The role of exemplary laws and policies in upholding children’s rights and promoting a healthy environment

Written Contribution submitted by the World Future Council

Introductory remarks

The World Future Council (1) strongly welcomes the UN Committee on the Rights of the Child’s (UNCRC) decision to devote its 2016 general discussion day to the topic of children’s rights and the environment. Although the Convention on the Rights of the Child (CRC) contains some articles that touch upon the relationship between children’s well-being, health and the importance of an intact environment, a special article does not exist. This is primarily due to the fact that human rights laws and treaties, including the CRC, emerged before the international community had fully developed an understanding of the profound importance and impact that a healthy and intact environment has on the enjoyment of human / children’s rights.

For many years now we have witnessed the outcomes of global warming across the planet as rising sea levels and melting glaciers along with severe droughts, floods and hurricanes have left behind destroyed infrastructures, damaged crops and devastated livestock. Families and communities have all too often had to flee their damaged homes and belongings. More and more children and youth are affected by environmental toxicants, pollution and degradation of their environment that can have severe long-term impacts on their health and well-being.

Climate change raises a myriad of threats for children that have different effects on a range of human rights children should enjoy (2) and shows that the deprivation of one right can negatively affect others and the rights of generations that follow. Girls, boys, youth living in vulnerable situations and groups, (e.g. in poverty, with a disability), indigenous people, and those in developing countries often suffer the most.

The CRC is one the most important treaties that expresses the will of the international community to protect and safeguard children. This obligation is not limited to national territories and complex issues like climate change which are not limited to national borders create new challenges and demand fresh approaches to tackle them.

Relationship between children’s rights and the environment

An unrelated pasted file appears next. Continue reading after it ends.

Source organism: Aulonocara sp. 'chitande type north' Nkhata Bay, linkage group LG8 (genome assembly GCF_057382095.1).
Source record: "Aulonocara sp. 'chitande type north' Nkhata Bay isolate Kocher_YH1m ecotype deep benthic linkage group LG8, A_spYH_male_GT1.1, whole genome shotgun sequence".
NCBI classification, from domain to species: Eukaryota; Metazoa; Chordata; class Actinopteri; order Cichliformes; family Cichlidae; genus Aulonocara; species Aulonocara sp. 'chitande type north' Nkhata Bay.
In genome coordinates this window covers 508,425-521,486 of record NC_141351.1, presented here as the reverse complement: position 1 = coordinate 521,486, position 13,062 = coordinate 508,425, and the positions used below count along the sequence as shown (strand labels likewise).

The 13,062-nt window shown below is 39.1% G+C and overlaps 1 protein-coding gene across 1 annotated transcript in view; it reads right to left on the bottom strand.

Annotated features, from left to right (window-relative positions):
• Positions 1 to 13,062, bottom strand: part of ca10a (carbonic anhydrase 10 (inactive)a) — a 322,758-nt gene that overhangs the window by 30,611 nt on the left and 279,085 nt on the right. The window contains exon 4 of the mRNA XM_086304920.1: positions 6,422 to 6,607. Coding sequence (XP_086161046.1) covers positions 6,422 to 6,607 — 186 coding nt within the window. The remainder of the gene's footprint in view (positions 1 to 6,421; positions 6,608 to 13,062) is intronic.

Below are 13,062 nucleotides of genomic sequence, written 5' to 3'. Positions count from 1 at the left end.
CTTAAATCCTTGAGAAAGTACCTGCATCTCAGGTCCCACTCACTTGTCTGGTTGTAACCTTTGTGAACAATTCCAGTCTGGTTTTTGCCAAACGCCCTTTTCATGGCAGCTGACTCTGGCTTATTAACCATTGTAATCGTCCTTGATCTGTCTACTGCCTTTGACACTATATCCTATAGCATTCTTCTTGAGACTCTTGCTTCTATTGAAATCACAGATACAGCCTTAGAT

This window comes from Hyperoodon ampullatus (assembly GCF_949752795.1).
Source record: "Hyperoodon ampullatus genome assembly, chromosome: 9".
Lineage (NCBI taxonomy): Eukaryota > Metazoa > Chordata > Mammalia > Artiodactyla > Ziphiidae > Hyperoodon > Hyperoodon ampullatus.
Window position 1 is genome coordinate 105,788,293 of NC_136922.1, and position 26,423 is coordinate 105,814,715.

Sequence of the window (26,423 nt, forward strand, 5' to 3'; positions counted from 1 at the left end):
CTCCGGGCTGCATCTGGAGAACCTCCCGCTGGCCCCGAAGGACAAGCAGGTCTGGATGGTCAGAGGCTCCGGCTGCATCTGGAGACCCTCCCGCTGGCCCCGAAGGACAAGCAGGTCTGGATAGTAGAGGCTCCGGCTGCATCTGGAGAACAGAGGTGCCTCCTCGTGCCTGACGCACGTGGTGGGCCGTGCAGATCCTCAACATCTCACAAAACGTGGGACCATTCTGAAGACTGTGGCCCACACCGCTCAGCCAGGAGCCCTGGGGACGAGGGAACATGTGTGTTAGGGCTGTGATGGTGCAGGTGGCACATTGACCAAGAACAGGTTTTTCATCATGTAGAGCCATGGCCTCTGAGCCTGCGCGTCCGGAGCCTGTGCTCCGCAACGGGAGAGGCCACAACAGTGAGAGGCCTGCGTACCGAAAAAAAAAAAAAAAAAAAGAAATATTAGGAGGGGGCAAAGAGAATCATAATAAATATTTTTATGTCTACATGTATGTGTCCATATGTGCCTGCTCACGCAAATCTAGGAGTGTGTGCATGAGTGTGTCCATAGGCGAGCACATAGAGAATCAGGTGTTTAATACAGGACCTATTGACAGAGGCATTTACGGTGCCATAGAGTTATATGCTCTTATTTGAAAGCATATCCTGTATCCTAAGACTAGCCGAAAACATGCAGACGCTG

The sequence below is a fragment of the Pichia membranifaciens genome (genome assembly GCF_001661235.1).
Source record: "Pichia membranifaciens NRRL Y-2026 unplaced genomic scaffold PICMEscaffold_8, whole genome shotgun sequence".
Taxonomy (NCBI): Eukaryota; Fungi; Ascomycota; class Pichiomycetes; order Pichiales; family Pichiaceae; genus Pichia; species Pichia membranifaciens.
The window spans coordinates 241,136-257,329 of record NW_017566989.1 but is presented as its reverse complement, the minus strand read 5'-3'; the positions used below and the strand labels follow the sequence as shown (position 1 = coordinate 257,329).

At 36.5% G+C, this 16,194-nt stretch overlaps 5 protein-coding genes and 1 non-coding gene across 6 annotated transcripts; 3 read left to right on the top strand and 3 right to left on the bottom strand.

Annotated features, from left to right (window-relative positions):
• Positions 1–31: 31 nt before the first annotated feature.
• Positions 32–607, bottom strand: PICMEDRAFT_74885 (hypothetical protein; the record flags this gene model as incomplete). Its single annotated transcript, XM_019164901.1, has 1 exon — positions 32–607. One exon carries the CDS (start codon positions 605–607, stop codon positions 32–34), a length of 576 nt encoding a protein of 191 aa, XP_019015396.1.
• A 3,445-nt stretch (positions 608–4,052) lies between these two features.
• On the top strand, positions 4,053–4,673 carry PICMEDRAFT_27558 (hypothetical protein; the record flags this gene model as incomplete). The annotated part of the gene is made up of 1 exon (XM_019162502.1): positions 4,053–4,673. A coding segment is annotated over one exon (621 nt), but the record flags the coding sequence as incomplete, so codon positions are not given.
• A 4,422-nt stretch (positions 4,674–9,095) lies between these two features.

Climate Change: In recent years the evidence for human influence on the climate system has grown to be clear and unequivocal (3). Weather phenomena like El Niño and La Niña, intensified by a warming climate, are already have a devastating impact on ecosystems and human well-being. (4) The right to life and survival (Article 4) is at risk not only due to environmental degradation but also due to the interplay between climate change and risks associated with nuclear weapons, facilities and materials (5).

The right to food and housing (Article 27) is under threat as climate change increases hunger, starvation and drought, weakens food security and undermines an adequate standard of living. In Eastern and Southern Africa 26.5 million children need support, including more than one million who need treatment for severe acute malnutrition. Rising food prices force families to forgo meals, sell off their assets and cattle and take other drastic measures in order to survive (6). Many species including marine organisms, coral reefs and polar ecosystems will not be able to keep up with the rate of climatic change which will lead to increased extinctions and profoundly challenge the health and productivity of fisheries and other ecosystems. Climate change is, furthermore, projected to reduce renewable surface water and groundwater resources in most dry subtropical regions which will increase competition for water (7). Children are particularly affected by a lack of essential nutrients, which in turn not only impairs their healthy development but also their concentration and receptivity at school. Particularly for children under 5 severe malnutrition can lead to starvation. Undernutrition at a young age can have long-lasting effects, including increased risk of illness, delayed mental development or premature death, and can be passed on to the next generation. Undernourished girls have a greater likelihood of becoming undernourished mothers, who are more likely to give birth to low birth-weight babies (8).

The Right to health (Article 24) is a precondition for other human rights and is strongly related to the right to access to clean water and sanitation. Changes in temperature, humidity and rainfall have an impact on water, sanitation and hygiene and have been linked to increases in vector and water-borne diseases such as dengue fever, diarrhea and cholera, which are major killers of children (9). Sudden climatic events can produce post-traumatic stress and make healthcare infrastructure unavailable. In combination with food insecurity it also negatively affects access to anti-retroviral therapy and adherence to treatment requirements (10). Drought and its impact on livelihoods can also force people, especially adolescent girls and women, to engage in transactional sex, which increases their vulnerability to HIV infection. Mortality among children living with HIV is two to six times higher for those who are severely malnourished than for those who are not (11).